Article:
How to only color external links in LaTeX

Package hyperref is quite handy for making a compiled LaTeX document more accessible, by allowing to quickly jump to references (back to the text with package backref), section headings (from the table of contents) and weblinks.

By default, links are marked by a coloured rectangles, which only appear on screen, not in print. If one wants to get rid of the rectangles, there are options. However, there is also the colorlinks that marks hyperlinks by changing their text colour. However, these makes all link types become coloured. There is a way to reset certain link types to the default text colour, just by setting their colour to an empty value like this:


The trick is the empty value for linkcolor. It applies to internal links (e.g. entries in the table of contents listing), which are thus not touched. This trick can be extended to the other fields citecolor, anchorcolor if needed, to either not change or change their colour.

The definitive full-frame graphic command for beamer in LaTeX

After my previous post on the same topic, I have improved upon the command considerably. This time, it is based on Matthew Leingang’s answer on the question Image on full slide in beamer package.


\fullframegraphic[optional credits]{path/to/image}

To use, copy this definition in your preamble. Requires package tikz.

\begin{tikzpicture}[remember picture,overlay]%
\node[at=(current] {%
% optional argument: credits on lower-right corner
\node[at=(current page.south east), anchor=south east,font=\tiny,text=white,fill=black,fill opacity=.5,text opacity=1,inner sep=2pt,text height=1ex,text depth=.25ex] {#1};%

Visual example (for the credits overlay):


Source: File:DA_Cambridge_c1937.jpg on Wikimedia Commons

How to horizontally align beamer columns with surrounding text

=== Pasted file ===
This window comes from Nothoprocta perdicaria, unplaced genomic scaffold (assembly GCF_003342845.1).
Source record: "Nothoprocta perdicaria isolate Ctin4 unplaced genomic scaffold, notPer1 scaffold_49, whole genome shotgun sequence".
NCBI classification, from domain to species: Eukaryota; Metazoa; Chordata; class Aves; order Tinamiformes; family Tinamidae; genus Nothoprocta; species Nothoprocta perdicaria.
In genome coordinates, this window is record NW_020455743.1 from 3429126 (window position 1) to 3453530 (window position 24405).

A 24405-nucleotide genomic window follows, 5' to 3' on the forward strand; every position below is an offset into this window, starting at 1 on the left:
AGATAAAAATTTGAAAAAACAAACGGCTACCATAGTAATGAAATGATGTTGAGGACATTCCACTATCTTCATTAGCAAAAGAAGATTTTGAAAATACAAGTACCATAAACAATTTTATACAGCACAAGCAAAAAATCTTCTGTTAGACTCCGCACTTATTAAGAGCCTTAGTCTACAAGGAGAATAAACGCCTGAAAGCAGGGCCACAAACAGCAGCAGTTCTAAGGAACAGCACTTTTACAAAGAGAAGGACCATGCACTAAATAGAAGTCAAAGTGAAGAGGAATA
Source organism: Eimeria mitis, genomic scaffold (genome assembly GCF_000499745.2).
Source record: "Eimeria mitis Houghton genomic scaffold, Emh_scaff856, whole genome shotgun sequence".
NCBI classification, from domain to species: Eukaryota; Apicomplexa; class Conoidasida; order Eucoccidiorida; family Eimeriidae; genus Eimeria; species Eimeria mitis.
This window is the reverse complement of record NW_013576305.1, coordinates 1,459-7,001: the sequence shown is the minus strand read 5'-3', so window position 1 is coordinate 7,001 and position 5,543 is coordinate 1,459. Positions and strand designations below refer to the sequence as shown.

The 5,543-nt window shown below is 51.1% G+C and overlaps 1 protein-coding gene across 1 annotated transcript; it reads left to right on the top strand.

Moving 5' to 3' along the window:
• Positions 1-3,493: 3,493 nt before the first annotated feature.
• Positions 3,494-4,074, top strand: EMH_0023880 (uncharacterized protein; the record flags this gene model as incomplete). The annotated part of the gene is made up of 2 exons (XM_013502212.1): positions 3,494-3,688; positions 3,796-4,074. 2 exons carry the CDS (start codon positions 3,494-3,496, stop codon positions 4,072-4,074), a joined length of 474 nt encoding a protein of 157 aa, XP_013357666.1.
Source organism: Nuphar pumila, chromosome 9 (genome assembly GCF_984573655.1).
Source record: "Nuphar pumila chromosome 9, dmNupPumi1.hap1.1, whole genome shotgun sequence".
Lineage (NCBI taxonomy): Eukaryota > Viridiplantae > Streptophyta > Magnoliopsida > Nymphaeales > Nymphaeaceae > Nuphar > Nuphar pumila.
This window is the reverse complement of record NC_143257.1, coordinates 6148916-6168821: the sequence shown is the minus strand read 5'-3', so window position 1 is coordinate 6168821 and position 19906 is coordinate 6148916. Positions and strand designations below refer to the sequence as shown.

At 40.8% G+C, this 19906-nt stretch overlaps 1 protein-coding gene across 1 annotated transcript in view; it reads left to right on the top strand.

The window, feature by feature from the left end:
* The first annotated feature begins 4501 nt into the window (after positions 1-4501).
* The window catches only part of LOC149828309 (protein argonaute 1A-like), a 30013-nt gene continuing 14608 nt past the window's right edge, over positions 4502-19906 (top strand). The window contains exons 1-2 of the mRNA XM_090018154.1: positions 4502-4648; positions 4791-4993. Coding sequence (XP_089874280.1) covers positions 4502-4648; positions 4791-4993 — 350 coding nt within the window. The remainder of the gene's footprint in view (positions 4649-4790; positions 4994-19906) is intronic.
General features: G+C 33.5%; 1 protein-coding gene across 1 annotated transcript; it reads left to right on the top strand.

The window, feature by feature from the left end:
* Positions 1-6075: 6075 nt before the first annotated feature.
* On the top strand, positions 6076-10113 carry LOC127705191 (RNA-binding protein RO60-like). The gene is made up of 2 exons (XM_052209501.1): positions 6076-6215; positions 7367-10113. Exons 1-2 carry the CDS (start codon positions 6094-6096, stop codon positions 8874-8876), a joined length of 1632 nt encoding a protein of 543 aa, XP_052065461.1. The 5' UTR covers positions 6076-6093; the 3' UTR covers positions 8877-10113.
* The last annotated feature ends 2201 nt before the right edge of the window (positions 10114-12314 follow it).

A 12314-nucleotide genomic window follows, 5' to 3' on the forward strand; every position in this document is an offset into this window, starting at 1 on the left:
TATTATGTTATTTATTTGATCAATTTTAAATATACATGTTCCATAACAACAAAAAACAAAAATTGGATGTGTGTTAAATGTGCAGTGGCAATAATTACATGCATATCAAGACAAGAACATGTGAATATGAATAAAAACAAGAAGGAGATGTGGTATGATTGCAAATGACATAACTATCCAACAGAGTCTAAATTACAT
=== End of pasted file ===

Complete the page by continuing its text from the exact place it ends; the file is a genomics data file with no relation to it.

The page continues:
If you (like me) assumed that placing two columns width 50% of textwidth next to each other would align with preceding or following text on a beamer slide, then you are mistaken (like me).

Fortunately, a discussion on Bug #262: Provide more usable columns environment showed a viable solution in form of the optional argument onlytextwidth.

However, in order to use it successfully, one must then take care of spacing oneself. Here is my result of some experimentation:


Here is the corresponding document source code:



\begin{frame}{Testing columns spacing}{How to achieve 
correctly spaced columns with beamer}
\emph{The documentation doesn't tell you anything about 
the alignment of the columns or the space in between them.
In particular, the side effect of totalwidth (which 
changes the columns to be left aligned within the 
textarea of the slide rather than center aligned on the 
This slide shows the successfull result to align the 
margins of these two columns with the surrounding text to 
exactly \lstinline{\\textwidth}.
What to do?

Do your own math and specify column widths with spacing. 
These columns have equal width of 
{Issue \#262}: Provide more usable columns environment}

Full-frame graphics on a LaTeX beamer presentation

This snippet defines the custom command \fullframegraphic. Paste it into the document preamble (header) of your presentation:


Then, you can create a full-frame graphic slide anywhere (outside a frame) using


Further reading

How to use TikZ for inline polygons

The trick is to define inner sep=0pt when beginning the tikzpicture environment, as I learned from pgf bug report #172 minimum size in regular polygon fails for small length from last year. Here is a minimum working example, adapted to my use case of inline polygon symbols with roughly text height, i.e. 2ex in my case:


\newcommand{\poly}[2]{\tikz[inner sep=0pt] {%
\node[regular polygon,%
regular polygon sides=#1,%
regular polygon rotate=#2,%
minimum size=2ex, fill] (0,0) {};}}

Triangle upwards \poly{3}{0}, 
triangle downward \poly{3}{180} 
and diamond \poly{4}{45}.

This snippet yields the following result:


How to use custom colours in LaTeX

I will post short minimum working examples (MWEs) of minimal LaTeX documents, showing a certain feature in action. Though the well-maintained LaTeX Wikibook is a much more extensive resource than a collection of such examples could ever be, they show directly compilable examples compared to isolated snippets.

I start simple: custom text colours, using different colour models. Shown here are RGB (0-255) and HTML (00-FF) style definitions. The text shows two different ways to access them. Bonus: these colours can be used in TikZ as well.


\definecolor{cool}{RGB}{0, 110, 220}
\definecolor{heat}{RGB}{240, 120, 40}
I am some \textcolor{heat}{really hot}, 
though \textcolor{cool}{also cold} text.
{\color{pink}Bright colors} are discouraged.